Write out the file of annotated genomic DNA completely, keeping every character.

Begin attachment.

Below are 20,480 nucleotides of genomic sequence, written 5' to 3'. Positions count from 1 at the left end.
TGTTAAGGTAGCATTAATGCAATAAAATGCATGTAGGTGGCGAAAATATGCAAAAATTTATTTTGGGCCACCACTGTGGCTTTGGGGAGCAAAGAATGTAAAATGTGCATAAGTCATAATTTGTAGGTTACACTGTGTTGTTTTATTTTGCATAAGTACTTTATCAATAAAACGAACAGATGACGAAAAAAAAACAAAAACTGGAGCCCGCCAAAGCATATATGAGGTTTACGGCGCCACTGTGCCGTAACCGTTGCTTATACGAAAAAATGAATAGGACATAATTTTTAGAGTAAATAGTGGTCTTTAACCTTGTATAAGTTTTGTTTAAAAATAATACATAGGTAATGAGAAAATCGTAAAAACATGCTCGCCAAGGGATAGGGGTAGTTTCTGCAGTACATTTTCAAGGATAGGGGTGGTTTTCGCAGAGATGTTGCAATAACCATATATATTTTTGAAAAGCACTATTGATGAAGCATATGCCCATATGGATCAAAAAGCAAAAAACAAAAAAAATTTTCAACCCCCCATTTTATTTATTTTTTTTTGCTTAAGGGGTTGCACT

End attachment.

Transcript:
Below are 20,480 nucleotides of genomic sequence, written 5' to 3'. Positions count from 1 at the left end.
TGTTAAGGTAGCATTAATGCAATAAAATGCATGTAGGTGGCGAAAATATGCAAAAATTTATTTTGGGCCACCACTGTGGCTTTGGGGAGCAAAGAATGTAAAATGTGCATAAGTCATAATTTGTAGGTTACACTGTGTTGTTTTATTTTGCATAAGTACTTTATCAATAAAACGAACAGATGACGAAAAAAAAACAAAAACTGGAGCCCGCCAAAGCATATATGAGGTTTACGGCGCCACTGTGCCGTAACCGTTGCTTATACGAAAAAATGAATAGGACATAATTTTTAGAGTAAATAGTGGTCTTTAACCTTGTATAAGTTTTGTTTAAAAATAATACATAGGTAATGAGAAAATCGTAAAAACATGCTCGCCAAGGGATAGGGGTAGTTTCTGCAGTACATTTTCAAGGATAGGGGTGGTTTTCGCAGAGATGTTGCAATAACCATATATATTTTTGAAAAGCACTATTGATGAAGCATATGCCCATATGGATCAAAAAGCAAAAAACAAAAAAAATTTTCAACCCCCCATTTTATTTATTTTTTTTTGCTTAAGGGGTTGCACT